Tuesday, June 24, 2014
Strolling Through Savage Worlds (Part 2): Traits and Character Creation
"Great heroes are more than a collection of statistics and numbers, but in a game system this is certainly where they begin."
- Shane Lacy Hensley, Savage Worlds Deluxe
In Savage Worlds, characters are mostly defined by Traits. Traits cover both innate ability (Attributes) and a character's training and expertise (Skills). The Attributes in Savage Worlds are very similar to the six standard ability scores in D&D: Agility, Smarts, Spirit, Strength, and Vigor map clearly to Dexterity, Intelligence, Wisdom, Strength, and Constitution--only Charisma, that perennial dump stat, is left out of the spread.
The standard list of Skills in Savage Worlds includes: Boating, Climbing, Driving, Fighting, Gambling, Healing, Intimidation, Investigation, Knowledge (with specialties), Lockpicking, Notice, Persuasion, Piloting, Repair, Riding, Shooting, Stealth, Streetwise, Survival, Swimming, Taunt, Throwing, and Tracking. I tend to think that most gamers have an ideal skill list in mind; Savage Worlds selection of skills may or may not fit it. In Savage Worlds, Skills are meant to be fairly broad. For example, your Fighting skill handles all melee combat rolls. Similarly, Shooting covers everything from bows to automatic rifles. For me, the skill list is pretty good. In a perfect world, Climbing and Swimming would be combined into Athletics. It's also a bit odd that Gambling is a Skill--how often does this come up in most games?
Traits in Savage Worlds are rated in terms of the dice you roll when using that Trait, from d4 to d12--with a d6 being human average. One thing that throws some people off is that Attributes and Skills are directly linked in terms of what you roll to do things in game; for example, if you have a d8 Agility and a d4 Stealth, you're going to roll that d4 to see if you can sneak down a hallway without being noticed. However, that isn't to say that Attributes and Skills aren't inter-related in Savage Worlds. Attributes act as "caps" for the Skills they are related for; advancing a Skill beyond the Attribute that governs it costs more points than advancing a Skill that is lower than its associated Attribute. I like this; it makes sense to me that it takes more effort to improve a skill beyond your natural aptitude for it, and that natural aptitude doesn't equal or trump training. While you wouldn't ever want a clumsy surgeon, I'd rather have someone with experience in heart surgery do a bypass instead of the most agile juggler in the world, you know?
Reason #7687624 why I'm not really in the 'old-school demographic': Outside of 1e Warhammer FRP, I don't really like random-roll character generation. For me, letting the dice dictate what my character is all about got old sometime in the 90s. I think this is true for a lot of people; there's a reason why most modern games (outside of the ones that aren't going for a "retro" feel) eschew random roll character generation. Randomly generated characters are a rarity in console and computer games for the same reason--people like to customize their characters to fit their preferences. Also, I tend to roll horribly when making a character.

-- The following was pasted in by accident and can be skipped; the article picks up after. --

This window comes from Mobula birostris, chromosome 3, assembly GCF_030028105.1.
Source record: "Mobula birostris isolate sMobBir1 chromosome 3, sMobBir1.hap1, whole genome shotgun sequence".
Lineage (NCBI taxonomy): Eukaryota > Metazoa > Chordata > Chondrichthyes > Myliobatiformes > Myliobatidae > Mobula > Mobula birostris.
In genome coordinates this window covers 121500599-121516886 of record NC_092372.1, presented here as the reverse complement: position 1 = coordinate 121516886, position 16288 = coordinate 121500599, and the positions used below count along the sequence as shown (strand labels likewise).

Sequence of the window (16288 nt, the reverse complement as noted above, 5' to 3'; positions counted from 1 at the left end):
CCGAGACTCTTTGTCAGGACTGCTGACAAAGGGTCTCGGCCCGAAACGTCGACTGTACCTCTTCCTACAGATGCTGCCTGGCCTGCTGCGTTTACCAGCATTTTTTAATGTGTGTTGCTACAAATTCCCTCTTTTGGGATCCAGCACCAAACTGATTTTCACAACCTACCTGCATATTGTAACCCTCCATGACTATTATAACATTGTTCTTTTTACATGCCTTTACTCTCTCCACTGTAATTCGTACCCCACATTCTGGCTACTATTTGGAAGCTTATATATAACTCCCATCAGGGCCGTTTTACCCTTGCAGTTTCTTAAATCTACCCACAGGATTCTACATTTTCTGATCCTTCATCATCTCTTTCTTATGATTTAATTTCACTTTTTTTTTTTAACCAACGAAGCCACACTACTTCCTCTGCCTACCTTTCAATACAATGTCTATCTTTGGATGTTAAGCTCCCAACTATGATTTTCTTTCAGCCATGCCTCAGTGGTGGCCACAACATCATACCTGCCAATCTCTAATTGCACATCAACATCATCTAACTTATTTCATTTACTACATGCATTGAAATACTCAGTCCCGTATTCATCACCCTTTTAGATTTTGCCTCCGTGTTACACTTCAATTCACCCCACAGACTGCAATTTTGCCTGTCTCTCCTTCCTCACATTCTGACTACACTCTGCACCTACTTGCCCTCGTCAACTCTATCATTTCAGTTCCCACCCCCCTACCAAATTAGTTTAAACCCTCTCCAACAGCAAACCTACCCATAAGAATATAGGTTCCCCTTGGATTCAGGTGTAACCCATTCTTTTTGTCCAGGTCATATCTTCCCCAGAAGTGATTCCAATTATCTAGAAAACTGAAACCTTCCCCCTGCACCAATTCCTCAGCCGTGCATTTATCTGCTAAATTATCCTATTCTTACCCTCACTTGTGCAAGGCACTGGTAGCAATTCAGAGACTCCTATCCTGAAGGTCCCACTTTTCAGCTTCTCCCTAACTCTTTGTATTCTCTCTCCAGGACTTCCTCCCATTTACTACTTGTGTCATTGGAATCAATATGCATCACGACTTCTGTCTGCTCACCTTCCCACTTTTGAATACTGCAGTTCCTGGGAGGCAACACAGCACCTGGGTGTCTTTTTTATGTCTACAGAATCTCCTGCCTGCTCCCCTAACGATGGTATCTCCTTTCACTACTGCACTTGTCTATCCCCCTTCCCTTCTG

That said, I'm picky in this regard because I also don't like overly-complicated or fiddly character creation. I want to be able to customize, but I also want to be able to make a character quickly.
Character creation in Savage Worlds works like this:
Your Attributes all start at d4, and you have five "points" to increase them with. Each point spent on an Attribute increases it a dice size; if you spend two points on your Strength, your Strength is a d8.
Your Skills all start at...nothing, but you have 15 points to spend on them. Each point spent nets you a dice size in that skill. Spend three points on Healing, for example, and now you've got a Healing skill of d8. Just be mindful of the cap set by the Attribute that governs each particular skill (as I discussed here); you can raise a Skill above the Attribute it is linked to, but it will cost double. For example, if you have an Agility of d6 but want to have a Fighting skill of d8 it will cost you four points--two points gets you to Fighting d6, but two more points are required to raise that skill above the cap set by the d6 in Agility.
There are also four Derived Attributes: Charisma (which acts as a bonus or penalty to social actions), Pace (movement speed), Parry (how difficult it is to hit you in melee), and Toughness (how difficult it is to hurt you in combat).